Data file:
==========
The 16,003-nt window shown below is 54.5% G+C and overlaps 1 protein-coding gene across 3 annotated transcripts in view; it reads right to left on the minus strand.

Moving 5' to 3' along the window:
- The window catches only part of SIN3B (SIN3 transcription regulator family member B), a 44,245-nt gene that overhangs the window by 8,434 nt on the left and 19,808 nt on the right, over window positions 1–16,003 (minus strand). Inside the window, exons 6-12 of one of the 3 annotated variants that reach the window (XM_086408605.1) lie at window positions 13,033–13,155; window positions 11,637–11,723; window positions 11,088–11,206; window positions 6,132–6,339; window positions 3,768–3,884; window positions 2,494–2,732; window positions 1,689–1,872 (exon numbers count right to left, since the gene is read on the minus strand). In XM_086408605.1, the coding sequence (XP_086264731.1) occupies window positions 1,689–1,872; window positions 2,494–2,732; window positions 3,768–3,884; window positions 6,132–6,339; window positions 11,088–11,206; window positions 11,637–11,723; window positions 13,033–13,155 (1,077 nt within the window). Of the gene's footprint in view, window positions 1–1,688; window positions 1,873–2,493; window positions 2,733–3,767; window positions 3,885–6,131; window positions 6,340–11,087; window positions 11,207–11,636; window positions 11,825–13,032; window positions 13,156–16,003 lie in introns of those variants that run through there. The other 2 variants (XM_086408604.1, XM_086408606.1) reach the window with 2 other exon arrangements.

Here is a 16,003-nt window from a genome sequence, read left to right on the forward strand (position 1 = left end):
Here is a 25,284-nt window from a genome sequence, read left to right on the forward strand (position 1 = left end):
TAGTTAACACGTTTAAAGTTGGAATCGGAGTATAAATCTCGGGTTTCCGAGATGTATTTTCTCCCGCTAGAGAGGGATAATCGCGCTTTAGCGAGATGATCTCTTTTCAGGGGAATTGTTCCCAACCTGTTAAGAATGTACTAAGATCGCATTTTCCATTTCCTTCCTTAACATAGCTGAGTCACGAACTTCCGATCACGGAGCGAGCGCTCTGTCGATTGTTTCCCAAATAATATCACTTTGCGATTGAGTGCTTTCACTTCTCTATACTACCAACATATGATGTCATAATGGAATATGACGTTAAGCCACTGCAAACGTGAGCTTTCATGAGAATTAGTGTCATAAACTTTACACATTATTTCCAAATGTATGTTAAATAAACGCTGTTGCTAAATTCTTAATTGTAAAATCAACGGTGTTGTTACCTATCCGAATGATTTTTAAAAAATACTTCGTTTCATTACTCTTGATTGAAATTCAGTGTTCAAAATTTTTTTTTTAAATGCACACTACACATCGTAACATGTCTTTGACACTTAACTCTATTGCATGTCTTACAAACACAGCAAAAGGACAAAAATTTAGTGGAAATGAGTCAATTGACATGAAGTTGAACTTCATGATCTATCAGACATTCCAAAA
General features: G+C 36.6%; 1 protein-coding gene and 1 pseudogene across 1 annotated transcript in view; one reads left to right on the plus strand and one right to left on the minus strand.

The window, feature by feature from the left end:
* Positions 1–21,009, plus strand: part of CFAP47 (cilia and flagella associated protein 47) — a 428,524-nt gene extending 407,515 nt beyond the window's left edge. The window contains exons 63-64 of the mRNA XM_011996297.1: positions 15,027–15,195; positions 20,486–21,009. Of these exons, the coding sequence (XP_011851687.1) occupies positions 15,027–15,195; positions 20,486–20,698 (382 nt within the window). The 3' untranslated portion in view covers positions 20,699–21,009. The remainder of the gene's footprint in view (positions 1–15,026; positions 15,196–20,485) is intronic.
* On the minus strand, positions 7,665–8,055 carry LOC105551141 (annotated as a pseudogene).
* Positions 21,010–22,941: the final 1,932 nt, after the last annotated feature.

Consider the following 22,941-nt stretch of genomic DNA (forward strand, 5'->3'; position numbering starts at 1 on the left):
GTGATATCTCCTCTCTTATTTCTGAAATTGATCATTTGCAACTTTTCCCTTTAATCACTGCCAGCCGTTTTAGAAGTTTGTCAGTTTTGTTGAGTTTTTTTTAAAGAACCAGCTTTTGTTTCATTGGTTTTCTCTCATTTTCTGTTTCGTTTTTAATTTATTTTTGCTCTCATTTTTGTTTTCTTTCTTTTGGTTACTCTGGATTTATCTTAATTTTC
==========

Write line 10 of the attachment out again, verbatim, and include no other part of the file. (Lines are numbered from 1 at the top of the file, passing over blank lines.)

* On the minus strand, positions 7,665–8,055 carry LOC105551141 (annotated as a pseudogene).